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Persephone and the Seasons

September 1, 2017

 

The first day of spring, also known as the vernal equinox, is a time of growth and rebirth. In ancient Greece, mythologies were developed to explain why things in the world occurred. The myth of the Abduction of Persephone by Hades explained the seasons. To the ancient Greeks, spring and summer signified the six months when Persephone returned from the Underworld, and her mother Demeter made the earth bloom and grow bountiful after her absence. When Persephone left the company of the gods and returned to the Underworld, Demeter’s loss was expressed in the barrenness of autumn and winter.

 

The myth begins with Hades’ desire to possess Persephone and make her his wife, knowing that Persephone’s mother Demeter would never agree to the union. While Persephone was gathering flowers in a meadow Hades burst from the Underworld on his black chariot and abducted her. Demeter searched in vain for her daughter until Hecate told Demeter that Persephone had been carried away, but she did not know by whom. The two goddesses went to Apollo, the god of the sun, who saw everything that happened on Earth. Apollo told Demeter what had happened, but also tried to persuade Demeter that Hades, as Zeus's brother and ruler of one third of the universe, was not an unfit husband for Persephone.

 

Demeter refused to accept Hades as a suitable spouse for her precious daughter. Enraged by the news of Persephone's abduction (and Zeus's possible complicity), she refused to return to Mount Olympus. Instead she roamed the earth in the guise of a mortal, forbidding the trees to bear fruit and the earth to nurture vegetables and herbs.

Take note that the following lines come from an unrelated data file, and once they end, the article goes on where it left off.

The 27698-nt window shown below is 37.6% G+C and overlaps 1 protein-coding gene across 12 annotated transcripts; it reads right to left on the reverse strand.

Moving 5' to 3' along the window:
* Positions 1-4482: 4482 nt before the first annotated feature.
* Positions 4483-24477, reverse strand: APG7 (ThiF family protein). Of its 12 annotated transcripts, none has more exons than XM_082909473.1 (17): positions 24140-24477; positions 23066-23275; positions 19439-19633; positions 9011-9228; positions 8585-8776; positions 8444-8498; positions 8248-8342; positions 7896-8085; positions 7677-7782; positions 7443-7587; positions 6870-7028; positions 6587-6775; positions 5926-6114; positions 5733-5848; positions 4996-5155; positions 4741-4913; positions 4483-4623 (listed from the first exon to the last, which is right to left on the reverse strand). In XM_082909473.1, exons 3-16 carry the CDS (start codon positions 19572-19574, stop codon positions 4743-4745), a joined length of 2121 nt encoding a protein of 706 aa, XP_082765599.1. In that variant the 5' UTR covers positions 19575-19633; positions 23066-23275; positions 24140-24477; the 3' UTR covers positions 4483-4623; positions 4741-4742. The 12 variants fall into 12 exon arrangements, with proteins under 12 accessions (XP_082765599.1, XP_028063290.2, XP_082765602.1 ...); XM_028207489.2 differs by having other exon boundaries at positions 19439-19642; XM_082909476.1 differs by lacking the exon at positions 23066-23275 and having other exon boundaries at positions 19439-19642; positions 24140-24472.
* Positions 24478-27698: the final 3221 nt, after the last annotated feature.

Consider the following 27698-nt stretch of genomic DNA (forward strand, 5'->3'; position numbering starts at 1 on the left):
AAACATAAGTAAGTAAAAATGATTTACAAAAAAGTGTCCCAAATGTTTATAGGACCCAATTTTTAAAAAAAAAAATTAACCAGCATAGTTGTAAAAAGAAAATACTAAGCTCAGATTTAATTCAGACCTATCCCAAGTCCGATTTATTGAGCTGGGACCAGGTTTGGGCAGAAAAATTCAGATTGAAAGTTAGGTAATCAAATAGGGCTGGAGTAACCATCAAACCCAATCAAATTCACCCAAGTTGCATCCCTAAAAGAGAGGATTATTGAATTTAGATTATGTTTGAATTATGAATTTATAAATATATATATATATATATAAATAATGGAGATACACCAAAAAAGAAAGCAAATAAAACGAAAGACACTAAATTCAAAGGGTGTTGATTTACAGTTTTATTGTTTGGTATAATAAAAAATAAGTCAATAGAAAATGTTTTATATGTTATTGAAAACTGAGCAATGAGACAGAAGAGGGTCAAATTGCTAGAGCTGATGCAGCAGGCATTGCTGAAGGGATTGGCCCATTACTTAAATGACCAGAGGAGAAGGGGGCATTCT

Demeter threatened to make the earth barren forever and thus destroy all of humankind if she did not get Persephone back. Zeus realizing that if he allowed Demeter to persist, all of humankind would starve sent Hermes the messenger god, to demand that Persephone be returned to her mother. Hades agreed to let her go. But before she left, Hades urged Persephone to assuage her terrible hunger, she had not eaten a single thing since her arrival in the Underworld, by eating four pomegranate seeds. Sadly, this apparent act of kindness was a ruse, as anyone who tasted the food of Hades was condemned to remain in the Underworld forever.

 

A compromise was struck in which Persephone would return to Hades for four months of the year and the rest of the year above ground with Demeter.

Demeter reluctantly agreed to the deal, restored Earth's fertility and returned to Olympus with Persephone. But when the time came for Persephone to return to the Underworld, the earth became colder and less fertile until her re-emergence months later.

 

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